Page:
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Total energy of a spring-mass system (harmonic motion)

  1. Jan 30, 2008 #1
    Hi all. I've this problem and I'm stuck on the part where I have to find the total energy.

    1. The problem statement, all variables and given/known data
    A 507 g mass oscillates with an amplitude of 10 cm on a spring whose spring constant is 20 N/m. At t =0s the mass is 5.0 cm to the right of the equilibrium position and moving to the right.

    2. Relevant equations

    E = K + U = (1/2)mvx^2 + (1/2)kx^2

    I've already figured out the period to be 1.00s, the angular frequency is 6.28 rad/s, phase constant is -1.05 rad, initial velocity is .544 m/s, and final is .628 m/s. I know all of these to be correct.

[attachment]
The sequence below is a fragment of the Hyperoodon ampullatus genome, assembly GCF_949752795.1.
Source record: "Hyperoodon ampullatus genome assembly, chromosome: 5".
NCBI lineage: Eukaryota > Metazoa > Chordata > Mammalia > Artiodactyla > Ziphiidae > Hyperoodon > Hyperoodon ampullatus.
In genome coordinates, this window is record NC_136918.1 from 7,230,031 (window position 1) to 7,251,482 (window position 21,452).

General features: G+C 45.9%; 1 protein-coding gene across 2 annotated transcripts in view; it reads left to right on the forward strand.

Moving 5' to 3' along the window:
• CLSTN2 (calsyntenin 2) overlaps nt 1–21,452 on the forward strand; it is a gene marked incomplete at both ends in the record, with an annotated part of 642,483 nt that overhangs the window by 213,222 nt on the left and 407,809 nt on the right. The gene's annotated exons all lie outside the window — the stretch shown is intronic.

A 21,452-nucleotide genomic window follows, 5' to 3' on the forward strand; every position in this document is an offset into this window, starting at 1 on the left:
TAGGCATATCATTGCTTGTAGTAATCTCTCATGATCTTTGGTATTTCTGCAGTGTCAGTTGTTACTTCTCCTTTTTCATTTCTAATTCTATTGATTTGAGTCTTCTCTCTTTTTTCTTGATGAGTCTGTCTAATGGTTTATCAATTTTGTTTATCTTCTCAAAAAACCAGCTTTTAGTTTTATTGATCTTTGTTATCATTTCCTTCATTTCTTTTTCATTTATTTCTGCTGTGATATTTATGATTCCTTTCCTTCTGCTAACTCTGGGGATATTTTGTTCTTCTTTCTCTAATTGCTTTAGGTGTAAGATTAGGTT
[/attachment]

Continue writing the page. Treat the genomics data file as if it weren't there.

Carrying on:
3. The attempt at a solution

    Using the equation above and plugging numbers in I get:

    (1/2)(.507kg)(.544^2) + (1/2)(20Nm)(5.0cm^2) = 250.075J but this online homework thing says it's wrong. Should I use E = (1/2)m*vmax^2? That only gives .09J.

    Anybody have any clue? Thanks a lot!
    Last edited: Jan 30, 2008
  2. jcsd
  3. Jan 30, 2008 #2
    Check your units.
  4. Jan 30, 2008 #3
    Thanks for the reply. I noticed that the 5.0cm isn't in meters, I changed it to .05m, which changed the resulting energy to 0.100J, but that seems low.
  5. Jan 30, 2008 #4

    Doc Al

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    Staff: Mentor

    Why not choose another point to compare? Hint: Find the energy when it's at max amplitude.
  6. Jan 30, 2008 #5
    That would mean E = 1/2kA^2 = (1/2)*20*.10^2 = .1J. Does that sound correct? It seems too small to be correct.

    EDIT: Now that I think about it, .5kg isn't very heave and .544 m/s is pretty darn slow.
    Last edited: Jan 30, 2008
  7. Jan 30, 2008 #6

    Doc Al

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    Staff: Mentor

    Sounds good to me!
  8. Jan 30, 2008 #7
    That was right, thanks a lot! I feel like a tard now! :)
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